Thursday, April 5, 2012

God, "The Family Shakespeare," and Stall Brook Elementary School

Protecting the tender minds of women and children from indelicate words and phrases is nothing new.

Thomas Bowdler published "The Family Shakespeare" a bit over two centuries back. It was an edition of Shakespeare's work - with the naughty bits cut out.

That was then, this is now. Here in America, the 'better sort' have no problem with exposing kids to Shakespeare. But the old impulse to keep kids from hearing 'indelicate' words is still there.

1. "[redacted] Bless the U.S.A."

"School Removes 'God' From Lee Greenwood Song"
Todd Starnes, Fox News Radio (April 5, 2012)

"Parents at a Massachusetts elementary school are furious after educators first removed the word 'God' from the popular Lee Greenwood song, 'God Bless the U.S.A.' and then pulled the song all together from an upcoming concert.

"Fox 25 in Boston is reporting that children at Stall Brook Elementary School in Bellingham were told to sing, 'We love the U.S.A.' instead of 'God Bless the U.S.A.'..."
I suppose someone could have a conniption over the school forcing children to express love for America. Or the wanton disregard for trees represented by the school's library. Folks can have odd hangups:Let's see how this elementary school reacted, when parents complained; and what the songwriter had to say.

Our Song, or No Songs at All

"...After parents started complaining, school officials removed the song from the school assembly concert. The school's principal released a statement to Fox 25 stating they hope to 'maintain the focus on the original objective of sharing students' knowledge of the U.S. States, and because of logistics, will not include any songs.'

"Greenwood released a statement to Fox News condemning the school's actions.

" 'The most important word in the whole piece of music is the word God, which is also in the title 'God Bless The USA,' Greenwood said. 'Maybe the school should have asked the parents their thoughts before changing the lyrics to the song. They could have even asked the writer of the song, which I of course, would have said you can't change the lyrics at all or any part of the song.'..."
(Todd Starnes, Fox News Radio)
Maybe I'm misinterpreting this, but telling parents that the program "will not include any songs" sounds a bit like a child's "I'm taking my ball and going home" response to frustration.

Good Intentions, Censorship, and Sex

I'm pretty sure that Thomas Bowdler meant well. I've done the same sort of thing myself, hitting the mute button during some commercials.

I even - once - had a friendly chat with a local movie theater owner, over the content of a particularly repugnant film.1

But I'm not an editor who became famous for deciding that some families didn't have a father who was "a sufficiently 'circumspect and judicious reader' to accomplish this expurgation himself:"2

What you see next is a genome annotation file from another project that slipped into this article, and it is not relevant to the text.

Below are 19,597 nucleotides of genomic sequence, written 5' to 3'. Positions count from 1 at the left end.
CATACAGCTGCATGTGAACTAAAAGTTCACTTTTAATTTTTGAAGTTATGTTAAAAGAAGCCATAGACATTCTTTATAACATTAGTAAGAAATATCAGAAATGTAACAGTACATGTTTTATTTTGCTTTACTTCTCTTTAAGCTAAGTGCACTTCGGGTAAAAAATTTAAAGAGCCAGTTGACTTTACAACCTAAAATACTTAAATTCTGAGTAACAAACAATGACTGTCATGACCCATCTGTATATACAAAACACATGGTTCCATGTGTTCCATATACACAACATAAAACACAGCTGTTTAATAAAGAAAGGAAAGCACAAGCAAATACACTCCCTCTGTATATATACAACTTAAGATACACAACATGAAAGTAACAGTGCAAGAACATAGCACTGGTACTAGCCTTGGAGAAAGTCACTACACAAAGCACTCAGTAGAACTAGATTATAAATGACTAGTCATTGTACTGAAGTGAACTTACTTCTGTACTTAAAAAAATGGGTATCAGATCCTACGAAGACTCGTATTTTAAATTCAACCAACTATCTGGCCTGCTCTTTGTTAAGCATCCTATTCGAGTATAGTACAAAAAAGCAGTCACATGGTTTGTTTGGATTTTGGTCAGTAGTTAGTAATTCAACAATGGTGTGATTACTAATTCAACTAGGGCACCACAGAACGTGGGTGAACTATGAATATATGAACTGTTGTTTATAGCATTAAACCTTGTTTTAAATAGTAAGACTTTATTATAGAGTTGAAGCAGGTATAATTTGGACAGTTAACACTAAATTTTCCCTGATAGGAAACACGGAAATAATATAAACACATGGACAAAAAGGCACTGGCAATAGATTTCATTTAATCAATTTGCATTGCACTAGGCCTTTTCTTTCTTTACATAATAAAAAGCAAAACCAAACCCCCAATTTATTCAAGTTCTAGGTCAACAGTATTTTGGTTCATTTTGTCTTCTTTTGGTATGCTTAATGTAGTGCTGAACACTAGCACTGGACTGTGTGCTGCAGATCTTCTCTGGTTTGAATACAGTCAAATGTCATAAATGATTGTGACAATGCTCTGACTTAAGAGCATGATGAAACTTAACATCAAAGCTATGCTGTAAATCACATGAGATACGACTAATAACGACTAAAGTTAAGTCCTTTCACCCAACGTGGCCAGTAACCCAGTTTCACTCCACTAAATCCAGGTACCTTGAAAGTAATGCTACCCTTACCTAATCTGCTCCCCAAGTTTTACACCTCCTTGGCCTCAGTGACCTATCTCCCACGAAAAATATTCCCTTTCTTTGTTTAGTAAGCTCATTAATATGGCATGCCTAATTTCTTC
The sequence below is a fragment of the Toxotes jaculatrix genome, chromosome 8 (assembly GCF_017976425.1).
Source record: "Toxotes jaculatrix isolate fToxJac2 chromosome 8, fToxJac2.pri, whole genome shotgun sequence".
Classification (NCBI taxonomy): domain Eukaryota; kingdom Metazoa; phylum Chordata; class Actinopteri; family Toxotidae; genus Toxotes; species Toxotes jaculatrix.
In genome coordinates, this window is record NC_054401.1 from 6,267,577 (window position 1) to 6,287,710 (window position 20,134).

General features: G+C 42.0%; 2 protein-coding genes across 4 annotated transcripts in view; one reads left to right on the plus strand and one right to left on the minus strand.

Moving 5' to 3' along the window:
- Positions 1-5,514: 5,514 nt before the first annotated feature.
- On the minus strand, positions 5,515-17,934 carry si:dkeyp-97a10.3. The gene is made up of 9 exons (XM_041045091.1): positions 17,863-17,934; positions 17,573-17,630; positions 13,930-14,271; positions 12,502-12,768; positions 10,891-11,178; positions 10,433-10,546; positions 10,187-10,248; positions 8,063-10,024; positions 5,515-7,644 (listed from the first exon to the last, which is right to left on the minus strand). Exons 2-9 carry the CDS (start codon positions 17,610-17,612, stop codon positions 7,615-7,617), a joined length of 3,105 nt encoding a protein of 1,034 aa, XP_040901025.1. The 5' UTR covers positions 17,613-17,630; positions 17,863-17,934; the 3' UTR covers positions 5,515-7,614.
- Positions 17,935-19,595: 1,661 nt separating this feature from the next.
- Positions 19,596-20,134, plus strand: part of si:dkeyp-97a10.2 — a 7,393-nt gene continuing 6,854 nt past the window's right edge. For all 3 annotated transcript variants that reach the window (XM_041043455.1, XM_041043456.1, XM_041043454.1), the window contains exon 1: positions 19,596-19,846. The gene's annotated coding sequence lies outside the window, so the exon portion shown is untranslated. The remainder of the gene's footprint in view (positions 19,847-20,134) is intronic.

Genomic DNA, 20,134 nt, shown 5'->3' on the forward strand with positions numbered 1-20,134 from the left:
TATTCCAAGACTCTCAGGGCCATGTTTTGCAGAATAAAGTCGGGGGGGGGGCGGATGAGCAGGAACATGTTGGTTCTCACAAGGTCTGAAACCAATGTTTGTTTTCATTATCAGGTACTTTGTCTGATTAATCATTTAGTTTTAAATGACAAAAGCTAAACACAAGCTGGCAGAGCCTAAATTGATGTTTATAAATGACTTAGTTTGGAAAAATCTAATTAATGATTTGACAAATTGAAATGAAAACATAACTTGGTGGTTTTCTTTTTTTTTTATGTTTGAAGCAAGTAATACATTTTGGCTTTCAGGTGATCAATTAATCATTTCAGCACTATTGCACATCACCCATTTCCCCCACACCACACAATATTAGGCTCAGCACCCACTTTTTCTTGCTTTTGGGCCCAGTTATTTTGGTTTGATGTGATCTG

"Bowdlerize
"edit by omitting or modifying parts considered indelicate"
(Princeton's WordNet)
Like I've said before, it seems that America's dominant culture views religion the way Victorian ladies presumably saw sex: one knows that it happens, but decent people ignore such things. (March 5, 2011)

I don't think America's kids benefit from having the word "God" expurgated from their school activities. I'm one of those folks who have religious beliefs, and take them seriously: which may not mean what you've been told it does. America's dominant culture has some - remarkable - assumptions about folks like me.

The cultural values I think are behind that Massachusetts school's decisions are part of the reason that my kids have been home schooled from grade 7 up. Their choice. And that's another topic.

Related posts:
1 We agreed that the content was repugnant: and that contractual obligations can be awkward. The film was part of a package from his distributor: and he had to show all of them. The theater owner could, I suppose, have closed the theater. I think that would have been an extreme measure, and a loss to the community. Finding another distributor might have been an option. But that takes time: and I doubt that a small-town movie theater has a great many affordable options.

2 Arthur Brown, via Wikipedia

2 comments:

nothingprofound said...

It is silly and certainly ironic how "God" has become a dirty word. One might almost call it poetic justice, though I'm totally opposed to the practice.

Brian Gill said...

nothingprofound,

I think "silly" is a very good way to describe much of what's happened in American culture. I think change for the better is happening.

Thanks for taking time to comment.

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